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The Art of Persuasion

   2006    Culture
Dr Nigel Spivey shows how The political power of art was discovered by kings and emperors in the ancient world, It was these leaders who first used imagery to manipulate their subjects, And today our modern politicians are exploiting those same visual strategies, This is the story of how those ancient leaders created techniques of visual persuasion so powerful they've still got a hold on us today.
Series: How Art Made the World

The Day Pictures Were Born

   2006    Art
Dr Nigel Spivey explores how art influences life by tracing the development of the image from cave paintings to our modern obsession with images. Dr. Spivey begins his investigation by travelling to the Cave of Altamira near the town of Santillana del Mar in Cantabria, Spain, where in 1879 a young girls exclamation of 'Papa, look, oxen!' to her father, local amateur archaeologist Marcelino Sanz de Sautuola, is explained to have meant that Maria had just become the first modern human to set eyes on the first gallery of prehistoric paintings ever to be discovered.
Series: How Art Made the World

Adoration in the Forest

   2010    Art
Painted over five centuries ago, Filippo Lippi's nativity is like none other: it shows the birth of Christ in a dark, wooded wilderness. There are no shepherds, kings, ox, ass – there is no Joseph. Its beauty inspired Michelangelo, Leonardo da Vinci and Botticelli. But it also conceals a deeply personal story. It was painted for Cosimo de Medici, a wealthy banker who feared that his money was dragging him straight to hell. The artist's life was equally surprising. One of the most celebrated painters of his day, Filippo Lippi was also a Carmelite friar, but he was no stranger to the temptations of the flesh, to which he frequently yielded. Shortly before painting his Adoration, he caused uproar by seducing a twenty year-old nun. His paintings rejoice not only in divine beauty, but in the beauty of women. In later times, the Adoration's history was interwoven with that of rulers and dictators. It became a bargaining chip after Napoleon's allies seized twenty merchant ships. And in the 20th century, it was hidden by the Nazis in a potassium mine, where specialist american officers, known as Monuments Men, stumbled upon it. they were now told to get it ready to be shipped out. In an unprecedented turn of events they refused. This is the only known case in the whole of the Second World War of American officers refusing an order. It was sent to the National Gallery of Art, but in 1949 Lippi's Adoration was returned to Germany.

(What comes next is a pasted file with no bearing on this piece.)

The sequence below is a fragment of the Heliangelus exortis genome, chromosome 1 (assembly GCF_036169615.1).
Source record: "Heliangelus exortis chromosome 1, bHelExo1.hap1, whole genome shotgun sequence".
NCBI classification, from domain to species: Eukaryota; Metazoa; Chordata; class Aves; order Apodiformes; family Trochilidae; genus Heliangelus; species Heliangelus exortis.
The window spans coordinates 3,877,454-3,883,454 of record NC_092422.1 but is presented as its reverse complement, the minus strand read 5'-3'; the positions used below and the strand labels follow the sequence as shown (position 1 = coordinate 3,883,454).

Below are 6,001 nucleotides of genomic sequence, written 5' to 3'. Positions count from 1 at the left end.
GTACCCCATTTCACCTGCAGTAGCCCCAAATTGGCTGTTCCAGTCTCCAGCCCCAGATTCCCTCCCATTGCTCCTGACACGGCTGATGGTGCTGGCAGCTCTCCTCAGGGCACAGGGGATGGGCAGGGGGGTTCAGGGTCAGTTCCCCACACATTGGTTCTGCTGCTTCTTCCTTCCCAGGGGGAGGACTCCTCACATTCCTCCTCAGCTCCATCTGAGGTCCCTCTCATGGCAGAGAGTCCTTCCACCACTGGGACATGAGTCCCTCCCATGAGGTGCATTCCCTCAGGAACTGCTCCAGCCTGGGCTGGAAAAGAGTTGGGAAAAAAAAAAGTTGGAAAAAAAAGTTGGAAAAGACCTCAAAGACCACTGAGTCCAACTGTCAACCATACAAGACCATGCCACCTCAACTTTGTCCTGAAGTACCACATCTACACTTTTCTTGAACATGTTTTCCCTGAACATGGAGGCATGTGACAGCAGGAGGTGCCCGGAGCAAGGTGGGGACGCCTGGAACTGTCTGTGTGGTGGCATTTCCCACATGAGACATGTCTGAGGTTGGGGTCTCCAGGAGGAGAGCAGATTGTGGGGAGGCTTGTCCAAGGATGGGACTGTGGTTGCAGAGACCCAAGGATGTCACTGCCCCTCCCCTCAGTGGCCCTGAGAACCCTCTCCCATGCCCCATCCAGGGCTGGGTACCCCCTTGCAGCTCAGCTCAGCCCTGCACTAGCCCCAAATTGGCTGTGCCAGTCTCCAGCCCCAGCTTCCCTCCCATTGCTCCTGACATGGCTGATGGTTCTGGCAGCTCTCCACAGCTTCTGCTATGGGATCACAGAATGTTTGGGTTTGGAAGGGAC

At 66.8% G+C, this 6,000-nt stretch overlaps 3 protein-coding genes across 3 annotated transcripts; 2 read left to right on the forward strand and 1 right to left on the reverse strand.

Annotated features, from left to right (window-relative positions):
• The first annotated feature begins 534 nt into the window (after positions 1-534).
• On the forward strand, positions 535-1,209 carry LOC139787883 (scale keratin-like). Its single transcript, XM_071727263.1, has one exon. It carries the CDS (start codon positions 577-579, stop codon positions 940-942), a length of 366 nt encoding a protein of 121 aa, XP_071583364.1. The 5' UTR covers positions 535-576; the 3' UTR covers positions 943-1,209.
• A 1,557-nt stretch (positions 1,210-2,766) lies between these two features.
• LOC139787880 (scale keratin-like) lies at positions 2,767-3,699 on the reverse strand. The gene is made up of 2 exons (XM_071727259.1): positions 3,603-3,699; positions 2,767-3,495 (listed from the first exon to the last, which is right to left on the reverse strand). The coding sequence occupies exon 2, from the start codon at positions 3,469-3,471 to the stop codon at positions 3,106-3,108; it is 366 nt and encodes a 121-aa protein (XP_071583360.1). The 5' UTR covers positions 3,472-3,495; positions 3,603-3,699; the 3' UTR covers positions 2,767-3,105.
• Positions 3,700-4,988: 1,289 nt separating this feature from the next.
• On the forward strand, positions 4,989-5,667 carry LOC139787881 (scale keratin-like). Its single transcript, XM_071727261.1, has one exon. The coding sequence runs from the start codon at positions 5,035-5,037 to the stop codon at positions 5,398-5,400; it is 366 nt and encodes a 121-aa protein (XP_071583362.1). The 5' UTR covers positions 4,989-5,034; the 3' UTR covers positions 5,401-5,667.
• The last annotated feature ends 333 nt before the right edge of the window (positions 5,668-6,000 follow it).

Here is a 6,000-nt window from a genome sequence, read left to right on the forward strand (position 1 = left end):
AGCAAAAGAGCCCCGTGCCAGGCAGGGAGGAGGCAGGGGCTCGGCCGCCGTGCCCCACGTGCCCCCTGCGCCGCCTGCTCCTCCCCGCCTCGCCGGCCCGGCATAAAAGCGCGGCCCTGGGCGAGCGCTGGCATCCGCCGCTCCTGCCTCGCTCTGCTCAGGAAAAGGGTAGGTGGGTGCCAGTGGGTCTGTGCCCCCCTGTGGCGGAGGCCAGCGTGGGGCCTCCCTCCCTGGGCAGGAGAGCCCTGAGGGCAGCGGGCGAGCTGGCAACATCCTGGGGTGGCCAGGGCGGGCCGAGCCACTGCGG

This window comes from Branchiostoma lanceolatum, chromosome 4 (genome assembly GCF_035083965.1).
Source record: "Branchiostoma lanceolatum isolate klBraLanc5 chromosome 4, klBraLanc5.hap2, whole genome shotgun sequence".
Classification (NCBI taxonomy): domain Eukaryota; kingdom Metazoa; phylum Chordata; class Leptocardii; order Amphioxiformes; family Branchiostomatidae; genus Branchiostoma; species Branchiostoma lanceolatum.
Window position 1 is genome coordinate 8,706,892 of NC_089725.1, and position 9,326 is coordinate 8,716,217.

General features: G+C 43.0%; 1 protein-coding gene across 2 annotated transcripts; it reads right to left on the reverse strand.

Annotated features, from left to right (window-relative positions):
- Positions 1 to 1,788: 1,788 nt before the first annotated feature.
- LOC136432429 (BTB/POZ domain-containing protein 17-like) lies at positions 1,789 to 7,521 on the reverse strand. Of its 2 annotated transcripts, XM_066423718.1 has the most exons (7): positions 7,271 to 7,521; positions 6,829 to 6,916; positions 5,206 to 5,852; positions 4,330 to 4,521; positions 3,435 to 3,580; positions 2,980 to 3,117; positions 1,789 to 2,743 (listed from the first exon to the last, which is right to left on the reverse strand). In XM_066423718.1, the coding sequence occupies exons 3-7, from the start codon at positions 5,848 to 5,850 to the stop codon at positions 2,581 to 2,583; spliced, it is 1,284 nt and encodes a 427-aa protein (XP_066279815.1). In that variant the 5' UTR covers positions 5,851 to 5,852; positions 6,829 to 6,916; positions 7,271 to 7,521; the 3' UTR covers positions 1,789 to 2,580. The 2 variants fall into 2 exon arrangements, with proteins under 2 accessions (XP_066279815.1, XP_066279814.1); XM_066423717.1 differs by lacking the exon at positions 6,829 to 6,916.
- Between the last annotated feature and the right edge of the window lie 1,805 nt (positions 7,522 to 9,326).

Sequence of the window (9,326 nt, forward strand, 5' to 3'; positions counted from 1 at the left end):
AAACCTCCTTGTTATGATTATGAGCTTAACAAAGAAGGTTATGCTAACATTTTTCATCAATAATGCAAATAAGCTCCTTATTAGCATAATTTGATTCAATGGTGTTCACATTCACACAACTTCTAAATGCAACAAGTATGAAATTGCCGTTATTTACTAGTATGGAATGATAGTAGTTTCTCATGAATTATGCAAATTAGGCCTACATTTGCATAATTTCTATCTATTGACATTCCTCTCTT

Series: The Private Life of a Masterpiece

The Buddha

   2010    History
After 400 BC, a new philosophy was born in South east Asia, generated from the ideas of Buddha, a mysterious Prince from India who gained enlightenment while he sat under a large, shapely fig tree. He remains one of the most legendary and influential of all religious progenitors, but what of his actual life? In this biographical documentary, director David Grubin tells the historical tale of Gautama Buddha (563-483 BC), from his initial enlightenment through his death around the age of 80. In the process, Grubin makes an unusual point: that Gautama never once claimed to be God or God's emissary, but instead sought to find a way to bring peace and alleviation from suffering to others in a cruel and often insane world. In telling this story, Grubin combines a number of elements including original animations, testimony by contemporary Buddhists such as the 14th Dalai Lama Tenzin Gyatso, glimpses of sculptures and paintings that help tell Gautama's story, and much more. Narrated by Richard Gere

Cartoon Maps

   2010    Culture
The series concludes by delving into the world of satirical maps. How did maps take on a new form, not as geographical tools, but as devices for humour, satire or storytelling? Graphic Artist Fred Rose perfectly captured the public mood in 1880 with his General Election maps featuring Gladstone and Disraeli, using the maps to comment upon crucial election issues still familiar to us today. Technology was on the satirist's side with the advent of high-speed printing allowing for larger runs at lower cost. In 1877, when Rose produced his 'Serio Comic Map of Europe at War', maps began to take on a new direction and form, reflecting a changing world. Rose's map exploited these possibilities to the full using a combination of creatures and human figures to represent each European nation. The personification of Russia as a grotesque-looking octopus, extending its tentacles around the surrounding nations, perfectly symbolised the threat the country posed to its neighbours.
Series: The Beauty of Maps
Nova Wonders
Nova Wonders

   2018    Technology
The Cell
The Cell

   2009    Science
One Strange Rock
One Strange Rock

   2018    Nature
Apocalypse: World War 1
Apocalypse: World War 1

   2014    History
Secrets of the Dead
Secrets of the Dead

   2017    History
Breakthrough
Breakthrough

   2015    Medicine
Cosmos
Cosmos

   1980    Science